Wild true story in Jackman’s new movie
Frank Tassone would go on to regret encouraging student reporter Rachel Bhargava to find the interesting story within a puff piece.
When he spoke those words as a revered educator to an inquisitive student asking about an upcoming school "skywalk" development, he didn't know he was sealing his own downfall.
Based on an extraordinary true story of a $US11.2 million embezzlement scandal, the Hugh Jackman and Allison Janney movie Bad Education, screening on Foxtel on Sunday night, is a tightly plotted and compelling cautionary tale of malfeasance, greed, hubris and what happens when it suits everyone to look away.
It's the US's largest known school embezzlement scandal, which is why it's such a juicy subject for a dramatised movie.
Frank Tassone (Jackman) was a charismatic and attentive school superintendent in a wealthy public school district on New York's Long Island. Roslyn High School was ranked among the US's best, sending its graduates off to prestigious Ivy League colleges.
The better the school performed, the higher the district's property prices became, which made Tassone popular among the school board led by Bob Spicer (Ray Romano).
With the ability to charm students and parents, the highly educated Tassone was revered in the community even running a book club with the middle-aged voter mums he knew was crucial to passing the school budget.
His deputy Pam Gluckin (Janney) was a long-time member of staff and appeared to be dedicated, often working late hours.
It's easy to see how the pair got away with their hands in the till for so long. They delivered the results parents wanted both for their kids' futures and for their own asset portfolios - what did it matter if the school's ceilings were constantly leaking?
So intrepid school reporter Rachel's (Australian actor Geraldine Viswanathan) poking around in the basement archives at line-item invoices and budgets, looking for the story behind the puff piece, was something of an inconvenience.
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Bad Education, directed by Cory Finley and written by former real-life Roslyn student Mike Makowsky, is a pacy, entertaining and wonderfully performed movie.
It's not a showy film with its washed-out visuals of suburban banality that resembles the aesthetic of story-driven movies such as Spotlight.
The story is set in the early 2000s and viewers will appreciate the era-specific cues such as a blow-up bubble chair in Rachel's bedroom, the kind every high schooler had at the time, or Dido's "White Flag" playing over the end credits.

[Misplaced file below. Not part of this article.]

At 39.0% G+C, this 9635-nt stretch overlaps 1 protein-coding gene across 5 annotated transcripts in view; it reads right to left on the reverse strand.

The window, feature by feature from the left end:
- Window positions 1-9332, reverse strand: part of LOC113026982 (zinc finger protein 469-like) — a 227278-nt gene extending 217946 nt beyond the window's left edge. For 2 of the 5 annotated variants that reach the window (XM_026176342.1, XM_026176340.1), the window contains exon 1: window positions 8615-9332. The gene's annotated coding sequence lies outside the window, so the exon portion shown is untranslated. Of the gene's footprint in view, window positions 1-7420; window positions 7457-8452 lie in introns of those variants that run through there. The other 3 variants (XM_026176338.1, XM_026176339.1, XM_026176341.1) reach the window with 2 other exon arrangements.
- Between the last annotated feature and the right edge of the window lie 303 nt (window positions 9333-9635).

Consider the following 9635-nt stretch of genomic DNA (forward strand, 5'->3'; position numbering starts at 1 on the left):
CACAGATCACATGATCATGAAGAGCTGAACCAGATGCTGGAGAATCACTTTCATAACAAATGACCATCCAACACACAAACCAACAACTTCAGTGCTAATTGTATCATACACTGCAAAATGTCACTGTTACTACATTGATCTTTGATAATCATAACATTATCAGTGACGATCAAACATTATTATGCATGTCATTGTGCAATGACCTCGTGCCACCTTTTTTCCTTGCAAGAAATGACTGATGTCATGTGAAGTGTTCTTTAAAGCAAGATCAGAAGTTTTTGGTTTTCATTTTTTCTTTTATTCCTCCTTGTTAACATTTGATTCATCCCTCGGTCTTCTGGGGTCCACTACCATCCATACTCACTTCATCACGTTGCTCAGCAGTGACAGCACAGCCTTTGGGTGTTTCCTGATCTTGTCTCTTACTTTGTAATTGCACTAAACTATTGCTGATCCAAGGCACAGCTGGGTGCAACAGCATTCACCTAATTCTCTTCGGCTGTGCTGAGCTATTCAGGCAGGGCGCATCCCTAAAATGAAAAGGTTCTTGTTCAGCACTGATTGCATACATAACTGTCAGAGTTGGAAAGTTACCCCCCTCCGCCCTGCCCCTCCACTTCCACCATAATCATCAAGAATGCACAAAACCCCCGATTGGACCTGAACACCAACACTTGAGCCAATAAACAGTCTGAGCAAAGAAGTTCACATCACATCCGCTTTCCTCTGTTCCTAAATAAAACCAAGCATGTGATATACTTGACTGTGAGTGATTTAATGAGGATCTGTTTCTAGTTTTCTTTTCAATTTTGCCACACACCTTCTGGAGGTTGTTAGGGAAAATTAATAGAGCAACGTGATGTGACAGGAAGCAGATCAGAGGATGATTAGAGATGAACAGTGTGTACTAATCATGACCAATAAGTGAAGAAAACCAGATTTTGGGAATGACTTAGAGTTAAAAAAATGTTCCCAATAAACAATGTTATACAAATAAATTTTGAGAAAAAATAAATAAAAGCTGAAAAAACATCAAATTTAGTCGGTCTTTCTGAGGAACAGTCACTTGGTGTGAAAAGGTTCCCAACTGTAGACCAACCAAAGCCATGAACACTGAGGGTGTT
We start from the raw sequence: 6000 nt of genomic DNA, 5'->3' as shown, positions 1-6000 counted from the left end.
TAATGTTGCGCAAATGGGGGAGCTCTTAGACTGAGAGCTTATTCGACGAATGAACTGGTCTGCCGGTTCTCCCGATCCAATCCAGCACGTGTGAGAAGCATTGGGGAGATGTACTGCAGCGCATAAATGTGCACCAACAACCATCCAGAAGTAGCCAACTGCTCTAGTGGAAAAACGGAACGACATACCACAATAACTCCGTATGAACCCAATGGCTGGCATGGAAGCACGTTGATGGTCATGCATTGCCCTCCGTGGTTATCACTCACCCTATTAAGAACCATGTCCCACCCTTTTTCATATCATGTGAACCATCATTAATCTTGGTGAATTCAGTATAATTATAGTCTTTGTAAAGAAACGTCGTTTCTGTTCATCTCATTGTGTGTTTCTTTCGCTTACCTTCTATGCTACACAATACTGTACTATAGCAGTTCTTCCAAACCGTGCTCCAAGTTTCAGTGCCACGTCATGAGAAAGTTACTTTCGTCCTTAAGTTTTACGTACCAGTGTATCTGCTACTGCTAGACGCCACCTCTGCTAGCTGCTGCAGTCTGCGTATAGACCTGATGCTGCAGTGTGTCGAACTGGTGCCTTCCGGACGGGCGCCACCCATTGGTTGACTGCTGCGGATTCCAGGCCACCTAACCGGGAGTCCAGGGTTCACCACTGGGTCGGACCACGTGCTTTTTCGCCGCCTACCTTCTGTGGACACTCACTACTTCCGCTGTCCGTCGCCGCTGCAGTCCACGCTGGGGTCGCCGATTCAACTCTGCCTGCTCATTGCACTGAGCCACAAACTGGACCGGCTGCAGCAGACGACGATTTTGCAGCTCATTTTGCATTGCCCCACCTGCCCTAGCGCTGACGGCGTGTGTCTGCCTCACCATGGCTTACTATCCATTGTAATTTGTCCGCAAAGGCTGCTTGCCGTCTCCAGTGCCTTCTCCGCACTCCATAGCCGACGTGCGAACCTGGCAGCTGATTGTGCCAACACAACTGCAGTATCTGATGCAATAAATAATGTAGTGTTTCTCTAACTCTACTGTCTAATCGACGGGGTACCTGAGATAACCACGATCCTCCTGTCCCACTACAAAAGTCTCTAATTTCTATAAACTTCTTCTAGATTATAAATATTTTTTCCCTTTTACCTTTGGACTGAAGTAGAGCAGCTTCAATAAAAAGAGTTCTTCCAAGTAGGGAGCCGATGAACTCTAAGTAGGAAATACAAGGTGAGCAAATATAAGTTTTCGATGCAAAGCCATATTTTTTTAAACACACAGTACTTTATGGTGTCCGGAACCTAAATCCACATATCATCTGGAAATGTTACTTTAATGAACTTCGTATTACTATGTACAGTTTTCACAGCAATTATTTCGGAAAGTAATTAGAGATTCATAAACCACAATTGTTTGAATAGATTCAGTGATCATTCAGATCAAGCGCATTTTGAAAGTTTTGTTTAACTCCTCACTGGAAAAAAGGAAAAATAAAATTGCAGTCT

The script is well-structured, pushing its story from one act to the next, weaving its characters and subplots together, only tripping slightly in a final act that feels heavy-handed thanks to its use of overly dramatic classical score.
The performances are all excellent, especially the always great Janney and Jackman who crafted this man who genuinely cares about the value of education but acutely felt the resentment and jealousy of someone who served the wealthier parents of his district.
As Tassone, Jackman can shift so quickly from sociopathy and manipulation to the "good person" he genuinely believes himself to be.
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Bad Education is more concerned with the why than the how of Tassone and Gluckin managing to evade detection for so long with their charges of first class tickets to London on the Concorde, $30,000 on dry cleaning and invoices from dummy corporations for services that were never provided.
While the film condemns their individual actions, it's a larger indictment on a system that not only allowed this to perpetuate but encouraged it.
Similar to Alexander Payne's superb, satirical take on high school politics Election, Bad Education is a microcosm exploration of the structural issues and power dynamics that encourage people to behave unethically, to take and steal, and for others to ignore it because it benefits them.
There also a lot to be said about how stupid and ludicrous the American public school system is, with budgets linked to property taxes and therefore the wealth of the parents in its area, and with important positions and policies governed by politics and voters, and not educational expertise or need.
But that's really more of a reading from outside of it, in Australia. Whatever frustrations people have with our schools, at least it's not the American system - sadly, a sentiment applied to many situations.
Bad Education isn't as penetrating or sharp as Election or similar vibe offerings from the likes of Adam McKay (The Big Short) or Jay Roach (Recount) but it's effective in its commentary.
Fuelled by a fascinating story and its sensational performances, Bad Education is a movie worthy of its star-power and ambitions.
Bad Education is on Fox Showcase and Foxtel Now on Sunday, May 17 at 8.30pm
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Originally published as Wild true story in Jackman's new movie